In fact, there are three alligators reveling in my five-acre pond, but two have left for a foray into a nearby swamp. I know they'll be back. They come and go according to the state of affairs in my life.
The pond at the backside of my property is full of crystalline water trickling in streamlets down the eastern slope, where it is fed by underground springs and seepage from the water table.
My pond is a theater where flora and fauna enact the drama of my outer world--these days a world of doctoring, patients, employees, FBI agents, federal prosecutors, multiple friends, and my lawyers. Money, like energy, is constantly changing hands. I am depleted or restored according to the state of the pond. It's a stage where I project my inner drama. Therefore, I must take care not to be too lavish in my description of pond life, in order not to reveal and undermine the sacred underpinnings of my world. Each one of us is constantly our deepest conflicts and truths in the circumstances that organize themselves around us. We call the circumstances our outer lives, but in fact they are a mirror of our inner lives. The events of our lives are germinating within us before they every surface as "reality."
Chemists refer to water is the universal solvent. Many substances are dissolved and reconstituted in my pond water. I had it tested two months ago, and found out that it's high in calcium, iron, magnesium, naturally occurring phosphate and sulphites. These microminerals provide nutrients for the flourishing protozoan populations that inhabit the water.
If I examine a drop of this pond water under the 120x microscope in my office I find that it is richly populated with amoeba, paramecia, spider-like rotifers, ciliated stentor, and silica-shelled heliozoans with pseudopodia reaching out like long arms to capture food. There are barrel-shaped coleps, which spin rapidly as a way of boring into the succulent contents of the protozoans they capture for dinner. There is didinium, which injects the army of trichocysts it carries around to paralyze its prey when it finds something interesting to eat. Dileptus, too, uses chemical warfare, stretching its body three times the usual length to subdue other protozoans with extrosomes before engulfing the enervated creatures. The red bloom I see on the edges of the pond is made of microscopic euglena, a protozoan that manufactures red pigment as sunblock to protect itself from ultraviolet radiation.
Green globules of algae have multiplied like strings of miniature Christmas ornaments along the edges of my pond, as they bask in the sunlit summer water. I can remove the algae with long-handled sieves and haul it in my wheelbarrow to use as fertilizer for my vegetable garden. Algae is responsible for producing a large percentage of the world's oxygen supply, and it serves as sustenance for most aquatic life--it's at the bottom of the food chain. Since it's high in protein and contains dozens of important nutrients it can be dried and used as a food source--many scientists have proposed blue-green algae as a way of feeding undernourished populations. I guess I could eat it, in a pinch, but for now I'm feeding it to my chickens and my compost. Some of my patients take capsules of blue-green algae every day--they claim it increases their energy quotient and prevents cancer. The worms in my composting worm pit will gobble it up. Maybe they'll live forever.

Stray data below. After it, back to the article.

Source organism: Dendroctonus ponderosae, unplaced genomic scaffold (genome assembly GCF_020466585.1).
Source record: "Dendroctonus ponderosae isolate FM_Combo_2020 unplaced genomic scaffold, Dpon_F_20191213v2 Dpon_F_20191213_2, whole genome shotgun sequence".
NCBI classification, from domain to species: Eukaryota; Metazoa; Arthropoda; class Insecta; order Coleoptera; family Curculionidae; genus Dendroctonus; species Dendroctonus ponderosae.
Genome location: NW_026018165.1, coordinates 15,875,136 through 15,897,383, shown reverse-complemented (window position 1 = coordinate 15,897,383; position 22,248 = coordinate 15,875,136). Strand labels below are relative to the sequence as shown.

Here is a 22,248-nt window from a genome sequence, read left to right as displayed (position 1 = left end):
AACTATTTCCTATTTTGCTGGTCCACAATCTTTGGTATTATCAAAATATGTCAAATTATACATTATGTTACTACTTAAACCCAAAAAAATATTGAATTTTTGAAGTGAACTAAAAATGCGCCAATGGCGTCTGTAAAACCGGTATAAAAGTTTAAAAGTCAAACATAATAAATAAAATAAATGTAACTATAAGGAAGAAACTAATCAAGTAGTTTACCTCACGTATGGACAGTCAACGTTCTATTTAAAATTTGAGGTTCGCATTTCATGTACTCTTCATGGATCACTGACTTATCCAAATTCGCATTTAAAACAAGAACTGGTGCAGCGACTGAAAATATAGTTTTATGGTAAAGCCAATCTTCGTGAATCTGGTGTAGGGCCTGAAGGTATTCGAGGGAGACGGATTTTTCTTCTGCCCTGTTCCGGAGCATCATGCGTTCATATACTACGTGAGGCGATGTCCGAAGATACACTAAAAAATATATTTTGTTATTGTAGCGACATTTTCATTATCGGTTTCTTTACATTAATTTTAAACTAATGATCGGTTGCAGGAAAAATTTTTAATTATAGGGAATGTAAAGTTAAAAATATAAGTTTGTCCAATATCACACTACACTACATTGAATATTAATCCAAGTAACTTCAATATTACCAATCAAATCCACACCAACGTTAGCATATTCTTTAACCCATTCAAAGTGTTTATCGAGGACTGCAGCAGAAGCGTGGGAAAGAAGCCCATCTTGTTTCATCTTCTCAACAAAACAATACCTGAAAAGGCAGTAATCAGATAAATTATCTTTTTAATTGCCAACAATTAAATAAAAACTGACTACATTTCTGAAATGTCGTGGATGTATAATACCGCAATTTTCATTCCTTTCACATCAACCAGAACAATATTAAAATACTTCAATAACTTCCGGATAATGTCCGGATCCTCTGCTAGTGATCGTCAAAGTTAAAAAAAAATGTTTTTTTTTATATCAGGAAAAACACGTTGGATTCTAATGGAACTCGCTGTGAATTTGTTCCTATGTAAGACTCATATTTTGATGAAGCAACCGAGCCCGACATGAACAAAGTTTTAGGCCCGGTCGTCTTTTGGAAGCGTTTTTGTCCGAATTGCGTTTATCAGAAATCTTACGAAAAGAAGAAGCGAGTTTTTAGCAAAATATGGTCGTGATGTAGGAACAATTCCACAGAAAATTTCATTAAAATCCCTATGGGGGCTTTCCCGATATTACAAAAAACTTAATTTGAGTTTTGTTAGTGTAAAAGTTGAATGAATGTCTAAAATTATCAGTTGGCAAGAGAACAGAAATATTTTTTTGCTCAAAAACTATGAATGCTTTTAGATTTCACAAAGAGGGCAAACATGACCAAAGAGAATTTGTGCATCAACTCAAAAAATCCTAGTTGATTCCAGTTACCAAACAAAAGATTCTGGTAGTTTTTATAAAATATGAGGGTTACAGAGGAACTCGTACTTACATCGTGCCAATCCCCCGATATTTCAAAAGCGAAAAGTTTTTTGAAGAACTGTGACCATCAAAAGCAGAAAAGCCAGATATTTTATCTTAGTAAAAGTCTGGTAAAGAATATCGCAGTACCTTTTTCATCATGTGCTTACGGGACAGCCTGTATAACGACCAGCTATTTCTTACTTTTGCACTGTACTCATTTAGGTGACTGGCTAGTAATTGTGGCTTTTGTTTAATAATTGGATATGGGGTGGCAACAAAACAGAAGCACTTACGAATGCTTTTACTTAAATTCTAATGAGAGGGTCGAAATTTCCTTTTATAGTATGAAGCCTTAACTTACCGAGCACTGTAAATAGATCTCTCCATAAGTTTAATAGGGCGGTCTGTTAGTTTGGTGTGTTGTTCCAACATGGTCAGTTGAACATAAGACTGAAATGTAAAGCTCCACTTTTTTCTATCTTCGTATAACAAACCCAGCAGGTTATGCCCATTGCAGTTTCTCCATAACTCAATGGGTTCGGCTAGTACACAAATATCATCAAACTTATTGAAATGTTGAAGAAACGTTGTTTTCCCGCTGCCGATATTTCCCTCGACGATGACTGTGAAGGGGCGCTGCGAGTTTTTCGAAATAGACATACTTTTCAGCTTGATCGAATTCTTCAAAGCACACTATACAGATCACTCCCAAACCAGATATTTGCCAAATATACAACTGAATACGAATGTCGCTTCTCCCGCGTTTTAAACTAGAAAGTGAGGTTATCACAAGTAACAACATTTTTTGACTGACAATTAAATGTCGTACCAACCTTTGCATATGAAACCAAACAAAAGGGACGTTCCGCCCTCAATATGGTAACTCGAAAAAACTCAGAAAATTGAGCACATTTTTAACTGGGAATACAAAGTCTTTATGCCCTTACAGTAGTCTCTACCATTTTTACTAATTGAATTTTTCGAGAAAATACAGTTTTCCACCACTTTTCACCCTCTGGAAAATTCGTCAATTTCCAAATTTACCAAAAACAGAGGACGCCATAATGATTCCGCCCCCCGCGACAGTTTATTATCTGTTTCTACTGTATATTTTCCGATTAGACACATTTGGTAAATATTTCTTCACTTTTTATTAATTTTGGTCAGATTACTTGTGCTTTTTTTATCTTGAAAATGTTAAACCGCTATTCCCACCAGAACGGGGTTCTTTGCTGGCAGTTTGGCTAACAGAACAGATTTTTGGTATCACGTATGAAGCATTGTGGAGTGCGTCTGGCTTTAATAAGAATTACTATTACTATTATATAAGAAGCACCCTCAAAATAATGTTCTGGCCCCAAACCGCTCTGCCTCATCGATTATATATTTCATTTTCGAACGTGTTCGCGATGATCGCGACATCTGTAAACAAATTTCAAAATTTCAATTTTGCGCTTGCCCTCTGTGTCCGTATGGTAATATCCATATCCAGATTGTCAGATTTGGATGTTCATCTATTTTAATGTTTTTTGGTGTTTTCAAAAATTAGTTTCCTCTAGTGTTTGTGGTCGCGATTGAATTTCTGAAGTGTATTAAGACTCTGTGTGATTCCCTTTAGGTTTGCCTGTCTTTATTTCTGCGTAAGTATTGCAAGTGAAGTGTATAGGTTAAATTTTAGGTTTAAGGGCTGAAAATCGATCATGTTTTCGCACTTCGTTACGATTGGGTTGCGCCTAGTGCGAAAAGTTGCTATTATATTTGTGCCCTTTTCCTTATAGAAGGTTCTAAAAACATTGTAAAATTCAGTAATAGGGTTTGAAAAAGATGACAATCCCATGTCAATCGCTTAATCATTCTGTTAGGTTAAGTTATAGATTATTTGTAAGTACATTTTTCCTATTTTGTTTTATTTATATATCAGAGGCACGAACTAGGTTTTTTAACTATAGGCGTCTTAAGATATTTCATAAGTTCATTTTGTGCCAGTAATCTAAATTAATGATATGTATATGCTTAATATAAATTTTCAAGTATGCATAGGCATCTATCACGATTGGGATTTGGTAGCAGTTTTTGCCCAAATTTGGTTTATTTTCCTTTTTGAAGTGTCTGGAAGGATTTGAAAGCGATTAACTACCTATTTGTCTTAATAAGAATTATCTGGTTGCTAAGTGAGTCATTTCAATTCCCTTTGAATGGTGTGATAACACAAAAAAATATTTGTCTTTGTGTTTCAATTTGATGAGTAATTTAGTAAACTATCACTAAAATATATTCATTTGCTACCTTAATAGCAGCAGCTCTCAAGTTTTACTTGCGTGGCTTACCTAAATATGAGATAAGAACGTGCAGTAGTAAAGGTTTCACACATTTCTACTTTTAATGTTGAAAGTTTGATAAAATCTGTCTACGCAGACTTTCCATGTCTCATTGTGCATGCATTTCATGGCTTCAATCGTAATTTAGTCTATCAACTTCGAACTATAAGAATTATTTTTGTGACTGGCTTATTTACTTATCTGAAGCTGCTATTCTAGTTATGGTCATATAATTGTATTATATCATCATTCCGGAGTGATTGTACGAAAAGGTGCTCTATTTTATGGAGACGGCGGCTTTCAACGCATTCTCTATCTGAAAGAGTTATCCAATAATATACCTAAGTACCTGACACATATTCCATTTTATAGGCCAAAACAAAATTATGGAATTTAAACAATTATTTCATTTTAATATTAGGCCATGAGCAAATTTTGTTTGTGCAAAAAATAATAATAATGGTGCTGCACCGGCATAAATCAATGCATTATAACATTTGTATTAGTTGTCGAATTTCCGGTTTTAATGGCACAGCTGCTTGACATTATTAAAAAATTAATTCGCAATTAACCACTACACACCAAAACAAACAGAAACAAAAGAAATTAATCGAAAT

An otter spent a few weeks sunning itself on the clay slopes of the pond, sleekly dipping below the surface from time to time. It looked like the seals I saw on footage of the Arctic Circle on Animal Planet. My snapping turtles surface now and then for air, and frogs and toads sing so loudly after dusk I have to shout if I'm walking around the pond and want to say something to a friend. Last month, I stocked the pond with crawdads, minnows and snails--I hope the critters multiply quickly, because I'm thinking of putting in a few bream and bass before next spring. There are eagles' nests in the pines behind the berm--I expect they'll be stealing some of those fish. I'll have to stock enough to share. One day this spring, I counted forty-three baby eagles swimming in rows like little ducks across the pond. My landscape specialist says she's never seen such a thing.
The ecosystem of the pond is not so different from human life--my life--in Gainesville, which is its own sort of pond. From my standpoint, the FBI agents are like those protozoans who inject a paralyzing toxin into other protozoans in order to eat them. I have been injected, but I'm not paralyzed and I haven't been eaten. In fact, I'm recovering--just as my pond is gaining strength. I don't think I'm the right kind of food, anyway. Those toxic protozoans probably need to move on to more appropriate prey. So they lost some expensive toxin--what are they going to do, inject more?
On a macroscopic level, the pond is a manifestation of my defense. The alligators and snapping turtles are emboldening: I have a vicious back-up. True, it's psychological--but that's where everything real begins. When I want to know what's happening in my life, one place I turn is to the pond. Every neophyte psychologist knows that water is a symbol of the unconscious. According to depth psychologists, the unconscious generates everything that happens in our outer world.
Welcome, alligators. Welcome, snapping turtles. Stand your ground. Defend my territory. Perhaps you're right. If our frontal and prefrontal lobes are going to be of no use in this battle, we'll have to resort to prehistoric measures.